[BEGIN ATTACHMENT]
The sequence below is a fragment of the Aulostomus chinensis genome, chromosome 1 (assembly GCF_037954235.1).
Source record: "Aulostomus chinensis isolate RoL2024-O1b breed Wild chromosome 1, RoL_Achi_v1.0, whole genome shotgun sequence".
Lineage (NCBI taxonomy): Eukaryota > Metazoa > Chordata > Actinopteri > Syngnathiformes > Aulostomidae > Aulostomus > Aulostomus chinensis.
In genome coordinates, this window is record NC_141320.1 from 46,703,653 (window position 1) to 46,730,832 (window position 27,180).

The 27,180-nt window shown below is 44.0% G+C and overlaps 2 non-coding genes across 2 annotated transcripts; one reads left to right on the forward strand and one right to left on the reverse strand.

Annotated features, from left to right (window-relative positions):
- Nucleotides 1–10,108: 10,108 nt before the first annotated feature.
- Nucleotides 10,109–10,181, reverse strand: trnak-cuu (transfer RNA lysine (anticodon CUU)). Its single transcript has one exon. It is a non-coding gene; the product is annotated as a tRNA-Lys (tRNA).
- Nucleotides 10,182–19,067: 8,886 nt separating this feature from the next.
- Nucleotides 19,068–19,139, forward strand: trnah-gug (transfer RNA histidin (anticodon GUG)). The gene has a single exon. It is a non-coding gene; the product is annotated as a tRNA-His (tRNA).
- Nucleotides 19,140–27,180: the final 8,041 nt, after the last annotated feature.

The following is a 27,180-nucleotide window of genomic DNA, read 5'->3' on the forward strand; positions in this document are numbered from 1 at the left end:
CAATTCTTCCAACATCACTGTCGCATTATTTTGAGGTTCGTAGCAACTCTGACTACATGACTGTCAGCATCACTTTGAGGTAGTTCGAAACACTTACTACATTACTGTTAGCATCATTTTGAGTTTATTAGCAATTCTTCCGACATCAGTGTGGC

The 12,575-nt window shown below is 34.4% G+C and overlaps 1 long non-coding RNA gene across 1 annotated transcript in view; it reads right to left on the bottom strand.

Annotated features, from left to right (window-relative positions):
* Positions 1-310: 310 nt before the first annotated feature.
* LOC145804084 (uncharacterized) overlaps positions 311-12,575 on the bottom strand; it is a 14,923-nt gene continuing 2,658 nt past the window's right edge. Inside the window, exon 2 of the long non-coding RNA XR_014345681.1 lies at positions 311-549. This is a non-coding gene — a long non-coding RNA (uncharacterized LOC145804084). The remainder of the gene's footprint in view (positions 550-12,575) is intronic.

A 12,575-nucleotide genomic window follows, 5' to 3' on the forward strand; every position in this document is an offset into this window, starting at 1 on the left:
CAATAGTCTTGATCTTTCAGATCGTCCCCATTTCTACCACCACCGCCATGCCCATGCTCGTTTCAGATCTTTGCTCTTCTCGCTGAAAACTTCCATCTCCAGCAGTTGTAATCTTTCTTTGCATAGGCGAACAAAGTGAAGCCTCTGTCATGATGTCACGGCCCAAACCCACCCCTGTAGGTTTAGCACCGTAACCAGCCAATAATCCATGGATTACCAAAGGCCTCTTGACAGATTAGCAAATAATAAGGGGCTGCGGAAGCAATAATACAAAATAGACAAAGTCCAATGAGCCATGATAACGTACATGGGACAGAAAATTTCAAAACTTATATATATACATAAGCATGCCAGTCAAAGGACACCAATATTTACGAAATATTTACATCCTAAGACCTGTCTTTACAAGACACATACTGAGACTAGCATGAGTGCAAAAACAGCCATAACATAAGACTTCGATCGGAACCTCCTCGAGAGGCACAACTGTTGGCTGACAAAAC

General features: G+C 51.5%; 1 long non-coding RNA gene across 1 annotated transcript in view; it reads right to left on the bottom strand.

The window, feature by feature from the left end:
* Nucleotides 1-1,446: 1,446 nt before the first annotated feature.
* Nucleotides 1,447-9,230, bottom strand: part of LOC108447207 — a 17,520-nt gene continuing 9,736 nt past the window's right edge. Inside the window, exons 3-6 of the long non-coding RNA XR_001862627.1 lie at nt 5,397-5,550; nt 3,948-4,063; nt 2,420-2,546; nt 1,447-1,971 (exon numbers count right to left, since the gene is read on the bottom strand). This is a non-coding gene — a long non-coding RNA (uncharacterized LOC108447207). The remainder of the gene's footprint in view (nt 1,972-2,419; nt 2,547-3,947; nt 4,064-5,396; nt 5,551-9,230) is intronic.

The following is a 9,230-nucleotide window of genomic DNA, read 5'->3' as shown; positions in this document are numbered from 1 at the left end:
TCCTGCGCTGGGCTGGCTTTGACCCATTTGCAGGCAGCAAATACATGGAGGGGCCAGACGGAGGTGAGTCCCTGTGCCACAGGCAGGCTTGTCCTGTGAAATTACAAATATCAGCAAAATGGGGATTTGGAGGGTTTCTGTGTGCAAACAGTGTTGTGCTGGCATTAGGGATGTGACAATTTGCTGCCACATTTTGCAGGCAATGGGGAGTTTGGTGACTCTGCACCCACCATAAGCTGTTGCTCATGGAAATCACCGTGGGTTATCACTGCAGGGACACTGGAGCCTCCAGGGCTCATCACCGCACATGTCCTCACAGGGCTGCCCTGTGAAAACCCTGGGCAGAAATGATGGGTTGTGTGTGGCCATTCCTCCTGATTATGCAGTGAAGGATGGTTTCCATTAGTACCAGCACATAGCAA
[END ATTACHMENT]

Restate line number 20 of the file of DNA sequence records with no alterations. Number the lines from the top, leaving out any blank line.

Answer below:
General features: G+C 51.5%; 1 long non-coding RNA gene across 1 annotated transcript in view; it reads right to left on the bottom strand.